Rebecca Westbrooke journeys
to Cheyenne, desperate to find investors to sustain her fledgling cattle Co-op as
a brutal winter closes in. Meanwhile,
her brother Lucas is trying to adjust to life on the Owl’s Rest Ranch. After
years of drifting, he’s chafing under the weight of responsibilities he never
wanted to take on. And Jasmine, the former saloon girl Lucas loves, is obsessed
with decorating the house for Christmas – and terrified of choosing between the
person she loves and the home she’s always dreamed of.
But powerful interests have the Westbrook lands in their sights. And hired killers are already on Rebecca’s trail.
Bound by their love
for each other, torn apart by their fears and doubts, the Westbrooke family
must stand together against outside enemies and the betrayal of old friends.
Riding into a storm that will change the face of the West forever.
And don’t miss the first thrilling Westbrooke Siblings Adventure, free on Kindle February 9th through February 13th!
Lucas Westbrooke (born Lucy) walked away from his home and the family who couldn’t accept him, vowing to earn a reputation with a quick draw and a deadly aim. He found freedom in a wider world where no one cared where he came from or who he had once been.
has spent her life caring for the ranch her father built. Refusing to
marry for security, she fights to hold on in the face of a falling
market, sabotage, and pressure from those who would prefer to see her
lands controlled by a man. She still mourns the twin sister she loved
but didn’t understand.
When a dime novelist starts asking
questions about the Westbrooke family and the range war that forged
their empire, Lucas is drawn home to the one place where he can never be
accepted on his own terms. And when those questions lead to murder,
the estranged siblings must work together to unravel the truth about
their father’s death — before they become the next victims.
Sometimes, certain books come along at just the right moment in our lives. And sometimes they come along much later. Not too late, but not at the time we really needed them.
I’ve been thinking about that a lot lately. When I was growing up in the dark prehistoric ages before the internet — before cable TV even — certain ideas and concepts just weren’t available to my young mind. I read ravenously, everything I could get my hands on, without any real restrictions from my parents, but I knew literally nothing about sexual identity or gender expression. I remember reading a couple of early news stories about people like Renee Richards, a tennis player who had male-to-female reassignment surgery in the 1970’s — but it was mostly the stuff of punchlines or baffled magazine articles. One time I tried to talk about one of those articles with my mom — who a vocal feminist and pretty enlightened person for that time and that place (Southern America, firmly inside the Bible Belt). Her reply was, “Why would anyone want to do that?”
I never heard the words “transgender” or even “transsexual”. In fact, I was a teenager before I ever knew anyone who was openly Gay. And the depictions of LGBTQ people in the media at that time ranged from non-existent to ridiculous to condescendingly tragic.
It’s hard not to look back and wonder what my life would have been like if I’d had those images — if concepts like gender non-conforming, gender fluid and non-binary had been available to me when I was figuring out who I was. (A puzzle I’ve never even come close to solving.)
So I have quietly been making a list of books and other media that I think of as “Things I Wish Had Existed When I Was A Kid”.
Riley Cavanaugh is a high school student and the child of a US Senator, from a very conservative district in Orange County. On top of the usual teenage rebellion, Riley (who spent some time in a psychiatric hospital after trying to wash down a bottle of Xanax with booze) is beginning to understand what it means to be gender fluid. Some days, Riley wakes up feeling like a girl, some days like a boy — and some days neither.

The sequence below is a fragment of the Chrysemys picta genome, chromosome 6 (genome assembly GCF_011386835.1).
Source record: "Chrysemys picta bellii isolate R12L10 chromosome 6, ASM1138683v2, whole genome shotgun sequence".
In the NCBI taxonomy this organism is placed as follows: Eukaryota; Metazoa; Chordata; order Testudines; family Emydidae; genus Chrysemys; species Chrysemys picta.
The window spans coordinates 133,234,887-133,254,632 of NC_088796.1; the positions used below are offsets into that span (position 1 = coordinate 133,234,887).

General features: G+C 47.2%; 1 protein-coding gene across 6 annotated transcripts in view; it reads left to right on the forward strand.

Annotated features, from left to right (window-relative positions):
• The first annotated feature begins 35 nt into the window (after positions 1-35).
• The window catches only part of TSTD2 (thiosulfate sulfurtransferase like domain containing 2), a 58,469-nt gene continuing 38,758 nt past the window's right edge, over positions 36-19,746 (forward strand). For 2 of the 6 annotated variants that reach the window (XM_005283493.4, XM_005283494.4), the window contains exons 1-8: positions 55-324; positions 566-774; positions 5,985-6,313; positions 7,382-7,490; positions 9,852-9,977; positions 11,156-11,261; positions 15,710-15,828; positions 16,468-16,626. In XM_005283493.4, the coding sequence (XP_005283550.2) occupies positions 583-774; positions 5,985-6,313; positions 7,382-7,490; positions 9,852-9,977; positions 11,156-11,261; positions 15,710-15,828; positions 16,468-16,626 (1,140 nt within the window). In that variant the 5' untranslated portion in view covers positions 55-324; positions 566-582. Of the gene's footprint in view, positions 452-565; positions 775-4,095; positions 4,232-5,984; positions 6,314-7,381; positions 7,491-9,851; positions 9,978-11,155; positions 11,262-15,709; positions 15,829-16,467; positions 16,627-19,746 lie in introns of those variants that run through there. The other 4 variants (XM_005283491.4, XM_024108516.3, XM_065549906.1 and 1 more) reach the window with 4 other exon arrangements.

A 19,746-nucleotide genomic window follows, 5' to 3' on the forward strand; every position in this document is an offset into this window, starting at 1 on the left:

Riley’s father is trying to pass an important new public education bill, and so Riley moves from a private Catholic school (which was hell, but where at least the uniform requirement eliminated the decision of what to wear every morning) to a public school in their district.
Maybe public school will be different, maybe Riley can find a place to fit in and not be the constant target of abuse. Maybe. Or maybe not.
But there are new friends to be made: a Star Wars loving Samoan football player called Solo, and Bec, an intriguing girl with a lip ring and lightsaber blue eyes.
On the advice of a therapist, Riley begins an anonymous blog about being gender fluid — and that blog takes off when other teenagers find it and relate to Riley’s struggle. Suddenly, the isolated outsider has a (virtual) community, a cause to fight for, and (maybe) a girlfriend.
But not everyone is willing to accept Riley on Riley’s terms. And when one of those enemies make the connection between the weird kid in school and the blogger, everything Riley cares about (and Congressman Cavanaugh’s re-election) is put in jeopardy.
The Symptoms of Being Human is a heartbreakingly good book about a main character you can’t help but love and cheer for. A young adult novel that is rich enough for readers of all ages — even for the confused inner children of people who needed books like this a long time ago.
When was the last time a book hooked you so deeply you actually worried about the characters when you weren’t reading?
“I’m writing because I wish these stories had been available for me to read when I was dealing with some tough identity issues, and I want them to be available to other people who are struggling.” — A.E. Dooland
I found Under My Skin sort of by accident. I was looking for fiction that featured nonbinary/transgender characters and I was drawn in by the fun, playful cover. I have a weakness for sweet LGBTQ romance stories and that is what I expected here. (I did notice that the book is much longer than most romance novels, and that gave me a moment of pause.) By the time I realized that Under My Skin was a lot more than that — not the breezy lighthearted romance I expected — I was too in love to quit.
Fair warning: This book disrupted my sleep cycle for several nights running. I simply could not stop reading. And it does have its breezy, wonderful romantic moments — a lot of them. But they’re set in a story about the price of hiding who you really are (from the world and yourself) and the cost of coming out (to the world and to yourself.)
Ming Lee is a Korean/Australian woman living in Sydney. She has a great job in the marketing department of an international mining corporation, a boyfriend who is almost too perfect, and a comfortable home that she loves.